France will look to replicate their European Championships success on the global stage as they kick off their campaign in the FIFA U-17 World Cup with a game against debutants New Caledonia here tomorrow.
A formidable force in international football, France are not among the more successful teams in the U-17 tournament, but they will draw confidence from their showings in the Euro U-17, in which they reached the quarterfinals.
France and Japan are favourites to qualify for the knockouts from Group E, which also has Honduras, besides New Caledonia.
The likes of Karim Benzema and Samir Nasri came through this event and France will be hoping that they get a few more in the current edition of the tournament.
A winner of the 2001 edition in Trinidad and Tobago, France have competed in only five of the 16 finals, and it is the first time they have qualified for successive editions after getting knocked out in the Round of 16 in 2015, Chile.
France will look to get off to an impressive start before the group's marquee match against Japan on October 11. But, at the moment, France are focussed on the game against their former colony.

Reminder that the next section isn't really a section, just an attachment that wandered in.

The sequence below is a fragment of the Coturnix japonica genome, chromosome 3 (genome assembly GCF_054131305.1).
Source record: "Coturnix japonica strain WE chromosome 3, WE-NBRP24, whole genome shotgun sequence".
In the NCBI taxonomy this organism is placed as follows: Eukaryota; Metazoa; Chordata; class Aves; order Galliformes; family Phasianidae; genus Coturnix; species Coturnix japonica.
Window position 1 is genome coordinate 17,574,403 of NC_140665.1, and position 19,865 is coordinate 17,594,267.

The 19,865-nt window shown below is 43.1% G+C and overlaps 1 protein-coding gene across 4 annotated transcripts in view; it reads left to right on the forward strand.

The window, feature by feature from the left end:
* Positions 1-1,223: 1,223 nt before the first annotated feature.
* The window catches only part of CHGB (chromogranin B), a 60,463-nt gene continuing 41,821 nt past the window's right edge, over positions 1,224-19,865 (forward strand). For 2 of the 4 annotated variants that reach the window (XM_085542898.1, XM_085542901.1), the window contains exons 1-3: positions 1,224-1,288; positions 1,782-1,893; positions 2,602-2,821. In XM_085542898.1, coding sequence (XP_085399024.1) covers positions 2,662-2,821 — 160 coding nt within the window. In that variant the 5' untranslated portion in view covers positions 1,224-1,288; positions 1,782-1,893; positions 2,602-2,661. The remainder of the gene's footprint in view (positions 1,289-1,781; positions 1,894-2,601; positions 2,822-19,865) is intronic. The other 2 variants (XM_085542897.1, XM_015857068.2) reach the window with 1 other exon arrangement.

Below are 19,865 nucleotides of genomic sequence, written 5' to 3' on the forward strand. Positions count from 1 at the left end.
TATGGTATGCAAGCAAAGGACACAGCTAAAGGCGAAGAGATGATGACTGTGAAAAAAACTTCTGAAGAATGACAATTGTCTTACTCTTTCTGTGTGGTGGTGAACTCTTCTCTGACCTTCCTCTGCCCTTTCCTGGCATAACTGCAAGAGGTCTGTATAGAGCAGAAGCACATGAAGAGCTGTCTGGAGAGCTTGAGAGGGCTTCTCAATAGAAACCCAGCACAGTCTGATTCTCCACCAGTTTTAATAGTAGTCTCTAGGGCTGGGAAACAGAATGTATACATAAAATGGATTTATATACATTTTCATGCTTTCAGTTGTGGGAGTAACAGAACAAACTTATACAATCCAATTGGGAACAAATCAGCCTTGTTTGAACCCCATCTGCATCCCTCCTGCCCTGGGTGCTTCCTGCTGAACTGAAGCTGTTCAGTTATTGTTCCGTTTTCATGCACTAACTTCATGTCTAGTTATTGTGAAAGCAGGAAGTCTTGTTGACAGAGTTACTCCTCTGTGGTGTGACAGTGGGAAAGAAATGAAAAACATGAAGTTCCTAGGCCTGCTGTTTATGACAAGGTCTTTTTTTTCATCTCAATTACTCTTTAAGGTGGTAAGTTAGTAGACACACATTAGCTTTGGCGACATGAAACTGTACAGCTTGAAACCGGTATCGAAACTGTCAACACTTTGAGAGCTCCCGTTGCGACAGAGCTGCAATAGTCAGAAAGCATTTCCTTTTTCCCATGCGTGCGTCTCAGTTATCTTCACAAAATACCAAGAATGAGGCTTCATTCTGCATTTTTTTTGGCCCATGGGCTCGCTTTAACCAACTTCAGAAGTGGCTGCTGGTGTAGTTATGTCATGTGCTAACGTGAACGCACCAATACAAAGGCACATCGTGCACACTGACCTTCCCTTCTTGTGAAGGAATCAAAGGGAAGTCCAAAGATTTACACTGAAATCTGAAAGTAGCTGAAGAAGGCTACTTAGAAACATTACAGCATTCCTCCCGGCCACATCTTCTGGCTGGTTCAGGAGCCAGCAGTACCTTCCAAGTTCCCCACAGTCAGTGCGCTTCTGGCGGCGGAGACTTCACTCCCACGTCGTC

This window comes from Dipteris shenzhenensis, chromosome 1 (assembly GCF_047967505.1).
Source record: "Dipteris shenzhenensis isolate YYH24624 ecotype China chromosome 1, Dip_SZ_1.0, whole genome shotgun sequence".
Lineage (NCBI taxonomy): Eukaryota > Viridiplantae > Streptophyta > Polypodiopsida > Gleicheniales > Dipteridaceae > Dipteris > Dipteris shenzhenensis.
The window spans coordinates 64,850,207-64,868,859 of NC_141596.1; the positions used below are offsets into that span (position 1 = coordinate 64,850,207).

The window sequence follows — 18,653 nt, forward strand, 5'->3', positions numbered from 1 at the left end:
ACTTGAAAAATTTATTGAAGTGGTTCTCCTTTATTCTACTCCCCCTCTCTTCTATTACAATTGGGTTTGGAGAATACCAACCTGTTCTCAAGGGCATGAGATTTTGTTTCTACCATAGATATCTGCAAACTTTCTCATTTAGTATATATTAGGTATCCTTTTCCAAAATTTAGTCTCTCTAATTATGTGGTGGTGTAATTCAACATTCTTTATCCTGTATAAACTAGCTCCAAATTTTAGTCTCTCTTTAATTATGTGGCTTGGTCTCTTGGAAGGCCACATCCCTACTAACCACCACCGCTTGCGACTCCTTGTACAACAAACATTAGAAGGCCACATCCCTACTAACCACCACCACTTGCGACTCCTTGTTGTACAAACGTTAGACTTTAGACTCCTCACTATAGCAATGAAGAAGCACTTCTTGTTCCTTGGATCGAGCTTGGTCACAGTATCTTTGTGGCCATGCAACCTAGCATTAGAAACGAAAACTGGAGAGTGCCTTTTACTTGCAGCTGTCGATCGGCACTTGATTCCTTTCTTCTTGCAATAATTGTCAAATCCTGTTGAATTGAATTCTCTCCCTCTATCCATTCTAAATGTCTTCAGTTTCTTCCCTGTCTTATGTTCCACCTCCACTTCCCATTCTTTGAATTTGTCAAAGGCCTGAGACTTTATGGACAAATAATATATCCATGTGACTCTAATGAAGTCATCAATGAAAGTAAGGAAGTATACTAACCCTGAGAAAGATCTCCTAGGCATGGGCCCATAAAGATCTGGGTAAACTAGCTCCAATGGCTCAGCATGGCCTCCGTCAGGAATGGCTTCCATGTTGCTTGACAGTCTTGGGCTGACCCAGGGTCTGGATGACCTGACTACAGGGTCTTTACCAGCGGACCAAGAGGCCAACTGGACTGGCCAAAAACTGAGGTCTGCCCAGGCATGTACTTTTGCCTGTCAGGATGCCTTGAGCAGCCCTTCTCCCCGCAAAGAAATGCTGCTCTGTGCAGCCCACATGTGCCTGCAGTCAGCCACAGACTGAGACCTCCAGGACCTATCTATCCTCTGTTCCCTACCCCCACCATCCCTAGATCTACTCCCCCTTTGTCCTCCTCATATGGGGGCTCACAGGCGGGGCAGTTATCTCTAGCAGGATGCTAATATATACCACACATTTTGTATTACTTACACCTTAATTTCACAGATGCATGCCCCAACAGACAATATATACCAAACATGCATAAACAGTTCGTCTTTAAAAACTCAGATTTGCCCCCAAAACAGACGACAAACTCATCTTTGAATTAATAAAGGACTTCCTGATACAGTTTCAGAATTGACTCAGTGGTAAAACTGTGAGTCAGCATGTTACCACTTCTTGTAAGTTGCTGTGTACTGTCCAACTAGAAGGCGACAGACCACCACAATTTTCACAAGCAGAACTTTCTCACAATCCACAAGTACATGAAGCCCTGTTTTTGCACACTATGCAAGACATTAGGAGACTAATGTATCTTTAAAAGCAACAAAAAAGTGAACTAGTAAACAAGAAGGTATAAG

The last team to qualify from Europe, France have come well prepared, training with the likes of teams such as Olympique Lyon and Paris Saint-Germain.
Following their first appearance in 1984, France have also reached the quarter-finals twice in 2007 and 2011.
The players to watch out for, among others, are striker Amine Gouiri, who top scored in the U-17 Euros with eight goals to his name, and his strike partner Yacine Adli.
As far as their opponents are concerned, a population of about 2.70 lakh will make New Caledonia the smallest nation ever to play in a FIFA World Cup.
And coach Dominique Wacalie is keen that the French territory is there not just to make up the numbers.
"Our ambition is to represent our country and our football at the highest level. Our intent is to put in our best and enjoy every moment. We don't want to be spectators. We want to be competitive," Wacalie had told PTI in an interview.
According to Wacalie, his players are typically Oceanian, and "like to play a quick and lively style".
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